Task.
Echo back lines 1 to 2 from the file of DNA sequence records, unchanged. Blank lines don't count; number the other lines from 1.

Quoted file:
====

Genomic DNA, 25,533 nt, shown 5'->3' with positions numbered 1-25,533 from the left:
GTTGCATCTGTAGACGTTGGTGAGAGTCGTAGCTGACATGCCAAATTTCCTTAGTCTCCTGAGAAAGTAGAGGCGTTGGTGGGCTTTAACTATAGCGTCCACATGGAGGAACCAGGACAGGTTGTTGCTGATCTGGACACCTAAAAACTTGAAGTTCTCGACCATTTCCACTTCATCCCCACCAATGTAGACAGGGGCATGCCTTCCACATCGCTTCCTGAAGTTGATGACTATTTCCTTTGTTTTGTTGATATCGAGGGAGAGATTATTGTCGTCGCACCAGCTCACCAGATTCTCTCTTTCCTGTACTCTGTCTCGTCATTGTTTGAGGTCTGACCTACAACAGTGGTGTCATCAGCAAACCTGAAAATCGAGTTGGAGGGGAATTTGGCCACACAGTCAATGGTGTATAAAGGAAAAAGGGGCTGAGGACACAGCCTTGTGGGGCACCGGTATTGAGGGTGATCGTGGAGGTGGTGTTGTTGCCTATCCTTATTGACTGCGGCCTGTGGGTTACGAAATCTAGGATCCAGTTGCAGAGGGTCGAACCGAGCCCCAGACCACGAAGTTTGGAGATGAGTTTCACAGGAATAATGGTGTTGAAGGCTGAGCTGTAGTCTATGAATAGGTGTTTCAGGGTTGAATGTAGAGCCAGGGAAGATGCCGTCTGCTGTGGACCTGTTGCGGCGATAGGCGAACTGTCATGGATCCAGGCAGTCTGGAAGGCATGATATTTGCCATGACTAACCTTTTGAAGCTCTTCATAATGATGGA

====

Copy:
Genomic DNA, 25,533 nt, shown 5'->3' with positions numbered 1-25,533 from the left:
GTTGCATCTGTAGACGTTGGTGAGAGTCGTAGCTGACATGCCAAATTTCCTTAGTCTCCTGAGAAAGTAGAGGCGTTGGTGGGCTTTAACTATAGCGTCCACATGGAGGAACCAGGACAGGTTGTTGCTGATCTGGACACCTAAAAACTTGAAGTTCTCGACCATTTCCACTTCATCCCCACCAATGTAGACAGGGGCATGCCTTCCACATCGCTTCCTGAAGTTGATGACTATTTCCTTTGTTTTGTTGATATCGAGGGAGAGATTATTGTCGTCGCACCAGCTCACCAGATTCTCTCTTTCCTGTACTCTGTCTCGTCATTGTTTGAGGTCTGACCTACAACAGTGGTGTCATCAGCAAACCTGAAAATCGAGTTGGAGGGGAATTTGGCCACACAGTCAATGGTGTATAAAGGAAAAAGGGGCTGAGGACACAGCCTTGTGGGGCACCGGTATTGAGGGTGATCGTGGAGGTGGTGTTGTTGCCTATCCTTATTGACTGCGGCCTGTGGGTTACGAAATCTAGGATCCAGTTGCAGAGGGTCGAACCGAGCCCCAGACCACGAAGTTTGGAGATGAGTTTCACAGGAATAATGGTGTTGAAGGCTGAGCTGTAGTCTATGAATAGGTGTTTCAGGGTTGAATGTAGAGCCAGGGAAGATGCCGTCTGCTGTGGACCTGTTGCGGCGATAGGCGAACTGTCATGGATCCAGGCAGTCTGGAAGGCATGATATTTGCCATGACTAACCTTTTGAAGCTCTTCATAATGATGGA